Viral Marketing Then & Now: The Blair Witch Project & Unfriended

In 1999, Daniel Myrick and Eduardo Sánchez released a low budget, found footage horror movie which rocked the world with controversy, however unlike most other horror movies, it was not the film’s content that sparked speculation but its legendary viral marketing scheme (which took place before Twitter, YouTube and Facebook even existed) and has left modern horror movies longing to replicate it to this day.

The Blair Witch Project proved just how crucial online marketing can be, with its website ( and the clever trickery on the no-name actor’s IMDb pages (listing them as missing), enough hype was created to generate over 20 million page views before the film even opened in theatres. The film itself went on to earn $248.6 million after a worldwide release.

The pros of using online marketing were obvious- information on the website could be shared easily and with the mounting speculation, debates on whether to film was fake or real were common, only adding to the already growing curiosity.

The Blair Witch Project is an excellent example of how transmedia storytelling can be used as an effective marketing strategy, in a way the film’s plot became interactive with fans desperate to piece the story together, even before seeing the film itself. This wouldn’t have been possible without the help of viral posts on message boards and, of course, the official website.

The website itself documented the Blair Witch legend as well as the disappearance of the supposed college students, including interviews with family members, news coverage and photos of police searches. Managing to expand on the films subject matter, the Blair Witch website remains to be one of the most convincing marketing hoaxes of all time. 

Unfortunately, the success of the Blair Witch marketing strategy is unlikely to repeat itself. Although the new age of internet is useful from a marketing standpoint due to how quickly information becomes widespread, it unfortunately makes stealthy marketing difficult to do due to the prevalence of fact checking. Although its unique style of marketing may never be fully replicated, The Blair Witch Project will always be notorious as the film that birthed the viral online marketing we see so many films use to this day. 

Which brings us onto a more modern example of the effectiveness of online marketing. Unfriended, released in 2014, follows the story of a group of online friends who find themselves dealing with the demonic presence of their dead friend. The film was praised for its uniqueness in being the first ever “Skype horror movie”, so naturally, a large amount of its advertising was based online.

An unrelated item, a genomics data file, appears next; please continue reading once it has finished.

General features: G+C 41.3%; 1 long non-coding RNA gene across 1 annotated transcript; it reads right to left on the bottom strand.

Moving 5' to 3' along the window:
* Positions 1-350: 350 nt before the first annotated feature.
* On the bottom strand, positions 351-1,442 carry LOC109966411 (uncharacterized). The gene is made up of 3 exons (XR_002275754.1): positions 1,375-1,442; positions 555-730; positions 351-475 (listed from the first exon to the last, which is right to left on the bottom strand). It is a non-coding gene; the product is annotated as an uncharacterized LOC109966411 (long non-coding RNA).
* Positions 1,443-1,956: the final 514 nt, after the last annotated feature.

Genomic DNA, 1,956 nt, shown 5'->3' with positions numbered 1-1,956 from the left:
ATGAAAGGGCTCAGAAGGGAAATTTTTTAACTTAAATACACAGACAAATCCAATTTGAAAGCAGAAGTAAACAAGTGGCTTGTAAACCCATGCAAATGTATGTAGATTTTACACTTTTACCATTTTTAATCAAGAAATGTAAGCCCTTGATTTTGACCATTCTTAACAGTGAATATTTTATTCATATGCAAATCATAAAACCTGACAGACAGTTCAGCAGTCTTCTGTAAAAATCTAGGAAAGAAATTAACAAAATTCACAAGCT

Unfriended’s marketing campaigns spanned a number of different platforms, including Instragram, Twitter and even the messaging app Kik, and managed to engage up to 44 million people. The film’s official Twitter has amassed 39.1k followers and its Instagram has gained 27.2k followers. Although both follower counts are impressive, it was Unfriended’s Kik and Facebook campaigns which really gained points for originality. Fans could chat to Laura, a main character, who “replied” with automated, scripted responses and even directed chatters to the film’s official website. This original style of marketing garnered attention through not only being interactive but also through YouTube videos showing people “brave enough” to talk to Laura. 

Much like The Blair Witch project, a large part of Unfriended’s marketing relied on speculation from fans and critics alike on whether it was “just a movie” or based on true events. There is even a “RIP Laura Barns” Facebook page, much like the one depicted in the film, which has garnered 29k likes and managed to convince a large portion of the film’s audience that everything depicted in the film was true. Unfortunately, unlike The Blair Witch project, the prominence on the internet means Unfriended’s “based on true events” angle isn’t nearly as effective, a quick Google search will show the actor’s IMDb profiles as well as websites such as Snopes, disproving its validity.

In conclusion, although released 15 years apart, both The Blair Witch Project and Unfriended have proven just how powerful an online audience can be when it comes to marketing and where the future of marketing lies. More and more widely successful films have taken the route of online marketing in the years since the film’s releases and will most likely continue doing so.

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